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Pennsylvania manufacturing has potential to expand, new report says

Pennsylvania is losing ground in expanding manufacturing opportunities in the state, according to the Pennsylvania Manufacturing Advisory Council, which has issued a playbook to help build the sector’s competitiveness and highlights recommendations for the state to increase its manufacturing opportunities. 

White House announces major expansion to open access policies

A recent announcement from the White House Office of Science and Technology Policy (OSTP) included major updates requiring open access to federally funded research. The new guidance will require federal agencies to ensure that all taxpayer-funded research is immediately available to the public, disallowing the previous optional 12-month embargos.

Commerce releases info on plans for CHIPS funding

The recently-passed CHIPS and Science Act included $54.2 billion in appropriations, largely for semiconductor manufacturing incentives ($39 billion) and R&D ($11 billion). The administration is releasing information about its planned distribution of funds. Recent resources include: a strategic plan from the U.S. Department of Commerce, the agency administering the bulk of the funding; a research recommendations report from the President’s Council of Advisors on Science and Technology (PCAST); and, a new CHIPS.gov website from Commerce.

Recent announcements reveal “mega” trends in electric vehicle and battery manufacturing expansions

The recently approved Inflation Reduction Act with new incentives for electric vehicle ownership and energy efficiency is likely to continue a trend among states for the location of major economic development projects, a trend toward everything mega—megasites, megadeals, mega factories, and mega projects. These large-scale manufacturing projects typically feature incentives from state and local governments, such as access to shovel-ready megasites or large tax incentive packages. These new "mega" trends have raised the stakes and increased competition between states as they advocate for the bid of electric vehicle and battery companies looking to expand.

Treasury announces five more states’ plans approved for SSBCI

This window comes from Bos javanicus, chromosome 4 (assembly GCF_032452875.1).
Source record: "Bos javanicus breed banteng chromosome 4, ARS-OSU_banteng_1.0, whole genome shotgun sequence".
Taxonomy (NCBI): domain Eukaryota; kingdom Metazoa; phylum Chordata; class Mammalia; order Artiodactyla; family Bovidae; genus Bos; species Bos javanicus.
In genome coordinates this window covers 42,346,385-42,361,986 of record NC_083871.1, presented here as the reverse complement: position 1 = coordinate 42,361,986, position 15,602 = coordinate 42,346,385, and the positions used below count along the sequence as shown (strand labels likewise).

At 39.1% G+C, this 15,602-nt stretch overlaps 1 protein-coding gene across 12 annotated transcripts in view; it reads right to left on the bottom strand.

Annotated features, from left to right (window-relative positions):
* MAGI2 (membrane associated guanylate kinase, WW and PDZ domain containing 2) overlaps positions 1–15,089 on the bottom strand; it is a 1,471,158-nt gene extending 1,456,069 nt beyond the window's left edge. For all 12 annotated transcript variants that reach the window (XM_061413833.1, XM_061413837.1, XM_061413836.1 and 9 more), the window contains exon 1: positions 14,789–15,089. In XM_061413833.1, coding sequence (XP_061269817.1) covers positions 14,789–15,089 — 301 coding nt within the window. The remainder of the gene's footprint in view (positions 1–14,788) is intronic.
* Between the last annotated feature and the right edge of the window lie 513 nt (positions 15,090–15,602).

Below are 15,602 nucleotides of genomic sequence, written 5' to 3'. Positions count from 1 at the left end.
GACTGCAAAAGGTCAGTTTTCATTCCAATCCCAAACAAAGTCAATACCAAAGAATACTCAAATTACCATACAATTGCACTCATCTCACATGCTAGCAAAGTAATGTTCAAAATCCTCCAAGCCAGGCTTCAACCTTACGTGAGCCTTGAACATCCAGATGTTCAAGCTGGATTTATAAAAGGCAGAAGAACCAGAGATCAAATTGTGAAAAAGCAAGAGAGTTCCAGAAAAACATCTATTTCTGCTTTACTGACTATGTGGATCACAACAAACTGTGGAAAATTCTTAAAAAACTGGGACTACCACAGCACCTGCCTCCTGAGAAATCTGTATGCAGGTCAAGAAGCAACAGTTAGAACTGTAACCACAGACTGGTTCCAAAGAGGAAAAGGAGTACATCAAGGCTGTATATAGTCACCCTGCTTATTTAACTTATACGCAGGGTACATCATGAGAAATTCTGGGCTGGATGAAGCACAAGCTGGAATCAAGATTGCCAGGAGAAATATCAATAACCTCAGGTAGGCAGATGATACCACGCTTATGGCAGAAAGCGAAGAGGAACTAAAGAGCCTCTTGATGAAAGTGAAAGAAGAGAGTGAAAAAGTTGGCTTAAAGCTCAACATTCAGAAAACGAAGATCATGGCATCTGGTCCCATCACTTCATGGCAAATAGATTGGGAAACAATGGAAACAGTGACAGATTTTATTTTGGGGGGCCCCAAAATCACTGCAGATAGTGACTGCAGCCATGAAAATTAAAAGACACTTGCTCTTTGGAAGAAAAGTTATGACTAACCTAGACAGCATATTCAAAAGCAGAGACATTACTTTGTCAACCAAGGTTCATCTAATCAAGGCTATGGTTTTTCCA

Five additional state plans for the State Small Business Credit Initiative (SSBCI) have received approval from the U.S. Department of Treasury, bringing the current total of announced states to 19. Over the past month, Treasury announcedthat plans in Colorado, Montana, New York, North Carolina and Oregon were approved. Some details on the plans are outlined below.

Study indicates racial bias in NSF grant funding

A group of seven researchers analyzed upwards of one million National Science Foundation (NSF) proposals over a 23-year period (1996-2019) and found patterns of racialized disparities where white principal investigators (PIs) were consistently funded at higher rates (8+ percent) than most non-white PIs. The preprint study (not peer reviewed) states that similar patterns can be observed in other agencies and are consistent with other past studies as well. The question of whether systemic racism is at play in the NSF peer review and award selection process is even more pronounced when one considers more specific demographics such as Black and Native Hawaiian or Pacific Islander PIs.

ARC launches $73.5 million grant initiative to grow regional economies in Appalachia

A new $73.5 million grant opportunity using funding from the Bipartisan Infrastructure Law is aimed at growing and supporting the development of new economic opportunities across multiple states in Appalachia. The Appalachian Regional Commission (ARC) launched the Appalachian Regional Initiative for Stronger Economies (ARISE) on Aug. 23 to drive large-scale, regional economic transformation through multi-state collaborative projects across the region. ARC has published a request for proposals, which makes available at least $10 million in FY 2022 funding for planning grants with a maximum award size of $500,000, and up to $63.5 million for implementation grants with a $10 million maximum award size. ARC has released a toolkit to help guide potential applicants in considering their multistate proposals and will hold a pre-application workshop on Sept. 12.